Not To Be Trusted With Knives

{February 24, 2008}   Random Thoughts NV08

Notes to Self:

In other news, I decided that both of my cool boots should get the chance to enjoy the NV glory.  As you know, I wore the boots I bought on Christmas Eve on Day #1. Which means that the eBay boots made they blogging conference debut on Day#2…. Phillip kindly took a pic for me, I’ll share that with all y’all once it has been posted.

Hmmm.. just noticed that I had typed this up during the session yesterday, but never got around to posting it. Anyhoo, here’s my notes:

Brian‘s section:

  • I don’t have to take notes. Just go here to see all the cool stuff.
  • Wondering what the infinity symbol throughout represents. Brian, can you shed some light on that?
  • Some good points about using WebCT (and other closed course management sites) – students can’t preview a course to see if they want to take it; students can’t go back to the material (in a course that they paid a lot of money to take) after the course is over; students don’t even have access to their own work in the WebCT site after the course is over.

Next dude’sJim Groom‘s 1 section:

  • have all the students writing their own blog, then make one blog that is an aggregate of the feeds of all the students. That way each student can blog wherever they like. Very cool idea.
  • Talking about how easy it is to use WordPress to make a site for students to publish in (rather than just a reverse-chronological-diary type blog): “This is something even a professor can do.” It’s funny ‘cuz it’s true.

1Didn’t catch his name. I suck.Thanks, Brian, for filling me in on the names!

Alan Levine just showed us what Cinderella would be like in PowerPoint. That is one of the funniest things I’ve ever seen.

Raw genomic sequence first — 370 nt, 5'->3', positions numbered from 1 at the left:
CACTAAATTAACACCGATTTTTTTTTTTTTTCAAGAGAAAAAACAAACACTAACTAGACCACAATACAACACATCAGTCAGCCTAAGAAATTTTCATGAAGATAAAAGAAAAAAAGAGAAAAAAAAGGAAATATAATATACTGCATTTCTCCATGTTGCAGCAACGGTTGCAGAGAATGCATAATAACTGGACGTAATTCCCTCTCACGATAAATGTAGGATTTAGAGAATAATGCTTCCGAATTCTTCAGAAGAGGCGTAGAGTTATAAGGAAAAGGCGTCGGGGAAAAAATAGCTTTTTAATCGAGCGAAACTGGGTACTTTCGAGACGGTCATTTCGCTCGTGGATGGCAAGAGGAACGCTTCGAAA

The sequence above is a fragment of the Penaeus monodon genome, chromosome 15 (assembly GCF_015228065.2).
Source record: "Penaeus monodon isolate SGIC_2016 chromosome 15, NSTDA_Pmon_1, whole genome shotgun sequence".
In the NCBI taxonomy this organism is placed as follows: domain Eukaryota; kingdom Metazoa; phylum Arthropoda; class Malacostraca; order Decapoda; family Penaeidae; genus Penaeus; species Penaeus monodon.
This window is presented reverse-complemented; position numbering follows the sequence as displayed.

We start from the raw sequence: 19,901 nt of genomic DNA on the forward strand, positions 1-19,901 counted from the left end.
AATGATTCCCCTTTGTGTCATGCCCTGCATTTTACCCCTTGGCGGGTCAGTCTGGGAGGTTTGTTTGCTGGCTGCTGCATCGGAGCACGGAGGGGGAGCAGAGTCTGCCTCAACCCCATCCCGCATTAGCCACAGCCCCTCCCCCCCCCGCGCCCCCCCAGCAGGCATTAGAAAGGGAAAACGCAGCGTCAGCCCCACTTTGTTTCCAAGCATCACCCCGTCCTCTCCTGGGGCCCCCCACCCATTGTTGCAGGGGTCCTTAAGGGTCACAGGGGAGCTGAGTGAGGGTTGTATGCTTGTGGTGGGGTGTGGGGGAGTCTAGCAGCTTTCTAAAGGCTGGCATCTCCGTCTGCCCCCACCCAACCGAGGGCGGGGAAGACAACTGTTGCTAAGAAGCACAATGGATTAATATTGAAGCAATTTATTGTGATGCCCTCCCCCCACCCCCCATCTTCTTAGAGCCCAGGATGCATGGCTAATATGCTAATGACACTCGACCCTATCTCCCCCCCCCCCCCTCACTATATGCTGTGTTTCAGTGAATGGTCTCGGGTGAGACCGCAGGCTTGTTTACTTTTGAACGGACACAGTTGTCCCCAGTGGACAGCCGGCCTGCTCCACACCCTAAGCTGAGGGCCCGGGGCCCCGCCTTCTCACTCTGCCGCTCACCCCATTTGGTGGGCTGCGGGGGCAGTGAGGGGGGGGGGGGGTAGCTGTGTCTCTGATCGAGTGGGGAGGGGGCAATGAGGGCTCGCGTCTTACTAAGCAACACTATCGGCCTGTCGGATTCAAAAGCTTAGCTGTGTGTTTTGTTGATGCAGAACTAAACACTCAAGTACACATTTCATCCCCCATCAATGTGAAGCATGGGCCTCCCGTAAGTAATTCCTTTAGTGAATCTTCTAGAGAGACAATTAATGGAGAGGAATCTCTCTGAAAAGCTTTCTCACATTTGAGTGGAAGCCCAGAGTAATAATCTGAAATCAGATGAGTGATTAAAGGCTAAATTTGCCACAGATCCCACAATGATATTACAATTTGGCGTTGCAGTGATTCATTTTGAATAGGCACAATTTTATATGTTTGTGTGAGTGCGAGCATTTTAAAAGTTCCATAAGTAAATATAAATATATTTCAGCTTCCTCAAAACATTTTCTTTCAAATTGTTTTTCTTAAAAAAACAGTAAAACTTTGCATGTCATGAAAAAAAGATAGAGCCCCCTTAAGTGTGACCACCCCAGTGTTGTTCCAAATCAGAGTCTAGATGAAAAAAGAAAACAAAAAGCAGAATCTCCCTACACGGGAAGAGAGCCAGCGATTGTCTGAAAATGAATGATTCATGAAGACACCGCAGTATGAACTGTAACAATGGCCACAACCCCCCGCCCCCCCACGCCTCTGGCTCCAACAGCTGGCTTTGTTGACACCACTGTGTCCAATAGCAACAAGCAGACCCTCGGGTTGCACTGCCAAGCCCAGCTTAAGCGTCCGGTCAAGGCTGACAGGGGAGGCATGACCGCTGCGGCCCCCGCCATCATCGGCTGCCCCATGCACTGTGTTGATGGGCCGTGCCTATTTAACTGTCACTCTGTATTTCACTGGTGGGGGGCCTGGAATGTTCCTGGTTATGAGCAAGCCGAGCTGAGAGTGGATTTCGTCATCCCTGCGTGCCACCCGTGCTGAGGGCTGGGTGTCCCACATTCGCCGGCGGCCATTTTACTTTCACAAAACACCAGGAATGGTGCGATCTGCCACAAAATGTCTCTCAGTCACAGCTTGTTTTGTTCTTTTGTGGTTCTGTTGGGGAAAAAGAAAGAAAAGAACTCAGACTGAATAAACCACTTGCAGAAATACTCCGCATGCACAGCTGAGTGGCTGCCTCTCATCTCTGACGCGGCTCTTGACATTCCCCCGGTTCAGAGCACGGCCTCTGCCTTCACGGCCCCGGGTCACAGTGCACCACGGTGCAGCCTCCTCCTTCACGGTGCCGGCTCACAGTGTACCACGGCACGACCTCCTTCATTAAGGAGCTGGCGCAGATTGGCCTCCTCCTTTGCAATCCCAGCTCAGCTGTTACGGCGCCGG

{February 23, 2008}   Northern Voice – Day #2

Today started with a keynote address by Matt Mullenweg from WordPress1. Unfortunately, while I staked out a good seat for the talk, I neglected to stake out one of the 3 electrical outlets in the room and my laptop battery only lasts for 14.3 minutes, so I didn’t get to take notes while the talk was on. I’ll have to check out all of the other blog postings for more comprehensive notes, but here’s a few things from the keynote that stuck in my brain:

  • “spammers are equivalent of terrorists for the online world”
  • English Wikipedia has 2.1 million entries in total. WordPress users create 4 million pages a month.
  • attention is finite – content can grow, but we only have so many hours in a day and that’s not going to increase, so we need to find ways to filter content

Next, I went to a session on advertising on blogs. A really good discussion about the pros and cons of advertising on your blog. One thing that really stuck out to me, which Miss604 is Twittering about, is that this site2 that scrapes other people’s content off their blogs and then charges $500 a week for ads on their sites. $500 a week for stolen content. That’s just bullshit.

Then I went to the session with the coolest title of all the session – “Fuck Stats, Make Art.” Totally cool.

After that was lunch, which was good because I was starving. The good news: it was a cool make your own wrap thing where they actually had beans (!), the first time I’ve seen any non-cheese vegetarian protein at the conference. The bad news: the beans were gone before I got there. Well, there were beans at the food table that I didn’t go to, but the one I went to was all out. And by the time I got far up enough in the line up to see that, it was too late to go to the other line-up Boo-urns! =(